You will see, therefore, that from those who wish to gain knowledge of this inner kernel of being, something is required for which people in our age have no inclination at all. They are not disposed to desire anything of the sort, for nowadays, if they reflect upon their own nature, they want to find themselves absolutely satisfied with it as it is. When we go back to earlier, more deeply religious epochs, we find there a feeling that man should feel himself overwhelmed because he so little resembled his Divine Archetype. This was not, of course, the idea of which we have spoken today, but it was an idea which led man away from what usually satisfies him, to something else, to that being which lives on beyond the organism existing between birth and death, even if it did not lead to the conviction of another incarnation. If you call up the counterpart of yourself, the following thought will dawn upon you. This counterpart — difficult as it may be to realise it as a picture of yourself in this life — is nevertheless connected with you, and you cannot disown it. Once it appears, it will follow you, hover before your soul and crystallise in such a way that you will realise that it has something to do with you, but certainly not with your present life. And then there develops the perception that this picture is derived from an earlier life.
If we bring this clearly before our souls, we shall soon realise how erroneous are most of the current conceptions of reincarnation and karma. You have no doubt often heard anthroposophists say when they meet a good arithmetician: “In his previous incarnation this man was a good arithmetician!” Unfortunately, many uninformed anthroposophists string together links of reincarnation in such a way that it is thought possible to find the earlier incarnation because the present gifts must have existed in the preceding incarnation or in many previous incarnations. This is the worst possible form of speculation and anything derived from it is usually false. True observation by means of Spiritual Science discloses, as a rule, the exact opposite. For example, people who in a former incarnation were good arithmeticians, good mathematicians, often reappear with no gift for mathematics at all. If we wish to discover what gifts we may probably have possessed in a former incarnation (here I must remind you that we are speaking of probabilities!) — if we wish to know what intellectual or artistic faculties, say, we possessed in a former incarnation, it is well to reflect upon those things for which we have least talent in the present life.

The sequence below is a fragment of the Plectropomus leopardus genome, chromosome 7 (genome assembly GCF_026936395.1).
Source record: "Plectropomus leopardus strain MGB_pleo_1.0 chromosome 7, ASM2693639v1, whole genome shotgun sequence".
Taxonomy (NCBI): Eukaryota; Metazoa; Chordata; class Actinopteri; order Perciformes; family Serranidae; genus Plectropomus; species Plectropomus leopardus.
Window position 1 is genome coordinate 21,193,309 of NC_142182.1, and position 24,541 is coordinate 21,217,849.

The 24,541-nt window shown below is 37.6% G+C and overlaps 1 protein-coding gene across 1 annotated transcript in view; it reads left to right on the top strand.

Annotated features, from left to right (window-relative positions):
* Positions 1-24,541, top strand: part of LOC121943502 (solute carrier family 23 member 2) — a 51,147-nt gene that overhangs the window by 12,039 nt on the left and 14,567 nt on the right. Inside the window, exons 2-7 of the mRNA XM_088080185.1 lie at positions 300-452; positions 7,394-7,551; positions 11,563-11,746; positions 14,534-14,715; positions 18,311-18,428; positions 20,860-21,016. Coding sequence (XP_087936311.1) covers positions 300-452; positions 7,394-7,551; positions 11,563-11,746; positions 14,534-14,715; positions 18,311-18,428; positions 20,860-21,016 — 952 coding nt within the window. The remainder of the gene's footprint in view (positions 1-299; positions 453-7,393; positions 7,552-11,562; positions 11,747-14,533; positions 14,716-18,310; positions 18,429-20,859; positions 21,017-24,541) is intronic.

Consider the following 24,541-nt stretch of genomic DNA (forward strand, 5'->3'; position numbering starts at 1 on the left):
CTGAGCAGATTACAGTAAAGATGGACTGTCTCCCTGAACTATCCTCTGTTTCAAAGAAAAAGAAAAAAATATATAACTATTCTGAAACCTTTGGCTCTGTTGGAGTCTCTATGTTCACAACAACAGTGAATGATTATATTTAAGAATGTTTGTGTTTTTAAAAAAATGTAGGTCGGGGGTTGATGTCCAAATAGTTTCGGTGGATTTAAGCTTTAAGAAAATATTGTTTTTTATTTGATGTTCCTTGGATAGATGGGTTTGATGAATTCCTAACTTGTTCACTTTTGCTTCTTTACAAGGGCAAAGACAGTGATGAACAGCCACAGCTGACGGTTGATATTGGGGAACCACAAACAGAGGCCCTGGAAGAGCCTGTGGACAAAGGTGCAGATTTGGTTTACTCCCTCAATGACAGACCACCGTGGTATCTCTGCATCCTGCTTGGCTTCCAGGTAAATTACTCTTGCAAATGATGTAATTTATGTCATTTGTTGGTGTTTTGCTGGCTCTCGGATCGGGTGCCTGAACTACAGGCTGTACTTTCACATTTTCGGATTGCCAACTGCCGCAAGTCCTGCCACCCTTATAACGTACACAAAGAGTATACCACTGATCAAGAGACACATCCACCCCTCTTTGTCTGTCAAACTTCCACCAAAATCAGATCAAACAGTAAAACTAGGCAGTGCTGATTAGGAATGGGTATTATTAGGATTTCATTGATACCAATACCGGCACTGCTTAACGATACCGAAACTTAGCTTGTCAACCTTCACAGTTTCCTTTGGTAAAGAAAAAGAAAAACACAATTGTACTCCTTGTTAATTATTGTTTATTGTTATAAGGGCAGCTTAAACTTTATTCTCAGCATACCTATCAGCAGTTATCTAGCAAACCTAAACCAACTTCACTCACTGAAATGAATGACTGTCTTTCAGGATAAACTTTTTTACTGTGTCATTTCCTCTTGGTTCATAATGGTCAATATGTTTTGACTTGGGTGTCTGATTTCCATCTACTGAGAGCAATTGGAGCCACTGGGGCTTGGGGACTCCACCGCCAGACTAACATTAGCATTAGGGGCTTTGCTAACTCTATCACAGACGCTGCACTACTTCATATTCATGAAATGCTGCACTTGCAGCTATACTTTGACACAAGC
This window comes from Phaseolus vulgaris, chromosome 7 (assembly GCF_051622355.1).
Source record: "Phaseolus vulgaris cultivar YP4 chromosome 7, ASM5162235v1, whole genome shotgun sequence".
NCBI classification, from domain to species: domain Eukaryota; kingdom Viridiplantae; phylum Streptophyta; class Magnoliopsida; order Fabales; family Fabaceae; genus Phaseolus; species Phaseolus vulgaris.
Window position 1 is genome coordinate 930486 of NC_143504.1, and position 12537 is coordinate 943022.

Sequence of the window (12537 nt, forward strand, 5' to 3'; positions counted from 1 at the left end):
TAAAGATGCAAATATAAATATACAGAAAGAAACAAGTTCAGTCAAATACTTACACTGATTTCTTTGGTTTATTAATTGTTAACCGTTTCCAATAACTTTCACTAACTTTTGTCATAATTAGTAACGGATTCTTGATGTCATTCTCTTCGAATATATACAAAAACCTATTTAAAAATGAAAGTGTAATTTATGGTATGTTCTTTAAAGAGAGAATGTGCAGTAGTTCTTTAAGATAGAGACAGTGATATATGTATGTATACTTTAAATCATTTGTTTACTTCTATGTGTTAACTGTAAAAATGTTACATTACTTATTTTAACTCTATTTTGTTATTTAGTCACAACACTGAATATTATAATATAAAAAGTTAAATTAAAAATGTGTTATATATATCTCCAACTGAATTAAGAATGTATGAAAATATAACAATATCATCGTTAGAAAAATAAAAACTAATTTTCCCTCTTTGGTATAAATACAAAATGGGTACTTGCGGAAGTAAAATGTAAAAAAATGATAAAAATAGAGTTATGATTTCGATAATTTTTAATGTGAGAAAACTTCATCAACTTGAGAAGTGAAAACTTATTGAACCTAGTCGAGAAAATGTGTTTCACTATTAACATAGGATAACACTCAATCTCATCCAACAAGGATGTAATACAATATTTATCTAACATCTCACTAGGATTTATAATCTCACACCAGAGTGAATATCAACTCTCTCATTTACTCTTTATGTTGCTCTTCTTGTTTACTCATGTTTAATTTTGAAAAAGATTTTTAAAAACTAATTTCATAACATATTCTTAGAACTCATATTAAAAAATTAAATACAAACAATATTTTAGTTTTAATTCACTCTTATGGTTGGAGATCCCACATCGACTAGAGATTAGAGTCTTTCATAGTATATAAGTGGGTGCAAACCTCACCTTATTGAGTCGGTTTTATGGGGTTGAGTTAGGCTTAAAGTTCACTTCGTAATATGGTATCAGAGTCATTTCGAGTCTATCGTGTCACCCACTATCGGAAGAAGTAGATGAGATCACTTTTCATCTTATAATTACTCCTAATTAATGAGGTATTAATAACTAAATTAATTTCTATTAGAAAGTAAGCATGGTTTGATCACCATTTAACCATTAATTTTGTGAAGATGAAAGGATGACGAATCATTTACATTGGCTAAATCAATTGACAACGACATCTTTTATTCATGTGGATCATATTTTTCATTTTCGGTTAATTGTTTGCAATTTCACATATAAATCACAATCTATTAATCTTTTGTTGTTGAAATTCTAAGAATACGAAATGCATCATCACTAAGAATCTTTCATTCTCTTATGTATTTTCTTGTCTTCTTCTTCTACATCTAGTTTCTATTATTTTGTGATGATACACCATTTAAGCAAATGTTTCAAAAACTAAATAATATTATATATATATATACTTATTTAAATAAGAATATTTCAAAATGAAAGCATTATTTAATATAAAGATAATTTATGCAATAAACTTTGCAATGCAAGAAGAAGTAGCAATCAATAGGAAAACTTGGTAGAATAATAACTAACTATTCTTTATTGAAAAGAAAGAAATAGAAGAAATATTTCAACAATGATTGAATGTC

These are true indications, but they are very often interwoven with other facts. It may happen that a person had a special talent for mathematics in a former incarnation but died young, so that this talent never came to full expression; then he will be born again in his next incarnation with a talent for mathematics and this will represent a continuation of the previous incarnation. Abel, the mathematician who died young, will certainly in his next incarnation be reborn with a strong mathematical talent. [ 1 ] But when a mathematician has lived to a great age, so that his talent has spent itself — then in his next incarnation he will be stupid as regards mathematics. I knew a man who had so little gift for mathematics that as a schoolboy he simply hated figures, and although in other subjects he did well, he generally managed to get through his classes only because he obtained exceptionally good marks in other subjects. This was because in his former incarnation he had been an exceedingly good mathematician.